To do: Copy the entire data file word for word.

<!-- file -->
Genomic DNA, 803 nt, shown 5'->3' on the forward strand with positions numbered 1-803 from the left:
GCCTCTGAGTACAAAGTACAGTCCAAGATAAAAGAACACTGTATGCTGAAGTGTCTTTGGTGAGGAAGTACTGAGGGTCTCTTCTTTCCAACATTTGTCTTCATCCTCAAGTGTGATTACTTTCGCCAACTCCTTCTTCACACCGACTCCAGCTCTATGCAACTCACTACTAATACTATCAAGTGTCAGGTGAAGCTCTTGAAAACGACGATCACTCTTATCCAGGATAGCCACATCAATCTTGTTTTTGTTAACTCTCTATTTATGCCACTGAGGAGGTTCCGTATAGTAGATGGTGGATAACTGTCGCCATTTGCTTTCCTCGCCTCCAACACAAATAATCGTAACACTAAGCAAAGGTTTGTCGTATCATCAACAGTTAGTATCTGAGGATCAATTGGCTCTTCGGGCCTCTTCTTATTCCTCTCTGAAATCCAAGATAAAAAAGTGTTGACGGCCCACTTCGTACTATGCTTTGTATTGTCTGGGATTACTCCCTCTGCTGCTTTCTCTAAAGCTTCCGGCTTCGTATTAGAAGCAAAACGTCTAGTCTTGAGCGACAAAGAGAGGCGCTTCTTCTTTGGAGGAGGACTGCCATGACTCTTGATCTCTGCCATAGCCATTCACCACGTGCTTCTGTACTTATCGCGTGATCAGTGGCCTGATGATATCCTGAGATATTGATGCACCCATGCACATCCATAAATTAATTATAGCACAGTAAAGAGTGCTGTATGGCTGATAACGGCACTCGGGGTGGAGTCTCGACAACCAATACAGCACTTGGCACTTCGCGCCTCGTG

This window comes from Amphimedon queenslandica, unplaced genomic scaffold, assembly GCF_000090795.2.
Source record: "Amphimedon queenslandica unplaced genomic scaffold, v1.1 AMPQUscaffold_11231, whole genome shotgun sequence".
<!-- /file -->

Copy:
Genomic DNA, 803 nt, shown 5'->3' on the forward strand with positions numbered 1-803 from the left:
GCCTCTGAGTACAAAGTACAGTCCAAGATAAAAGAACACTGTATGCTGAAGTGTCTTTGGTGAGGAAGTACTGAGGGTCTCTTCTTTCCAACATTTGTCTTCATCCTCAAGTGTGATTACTTTCGCCAACTCCTTCTTCACACCGACTCCAGCTCTATGCAACTCACTACTAATACTATCAAGTGTCAGGTGAAGCTCTTGAAAACGACGATCACTCTTATCCAGGATAGCCACATCAATCTTGTTTTTGTTAACTCTCTATTTATGCCACTGAGGAGGTTCCGTATAGTAGATGGTGGATAACTGTCGCCATTTGCTTTCCTCGCCTCCAACACAAATAATCGTAACACTAAGCAAAGGTTTGTCGTATCATCAACAGTTAGTATCTGAGGATCAATTGGCTCTTCGGGCCTCTTCTTATTCCTCTCTGAAATCCAAGATAAAAAAGTGTTGACGGCCCACTTCGTACTATGCTTTGTATTGTCTGGGATTACTCCCTCTGCTGCTTTCTCTAAAGCTTCCGGCTTCGTATTAGAAGCAAAACGTCTAGTCTTGAGCGACAAAGAGAGGCGCTTCTTCTTTGGAGGAGGACTGCCATGACTCTTGATCTCTGCCATAGCCATTCACCACGTGCTTCTGTACTTATCGCGTGATCAGTGGCCTGATGATATCCTGAGATATTGATGCACCCATGCACATCCATAAATTAATTATAGCACAGTAAAGAGTGCTGTATGGCTGATAACGGCACTCGGGGTGGAGTCTCGACAACCAATACAGCACTTGGCACTTCGCGCCTCGTG

This window comes from Amphimedon queenslandica, unplaced genomic scaffold, assembly GCF_000090795.2.
Source record: "Amphimedon queenslandica unplaced genomic scaffold, v1.1 AMPQUscaffold_11231, whole genome shotgun sequence".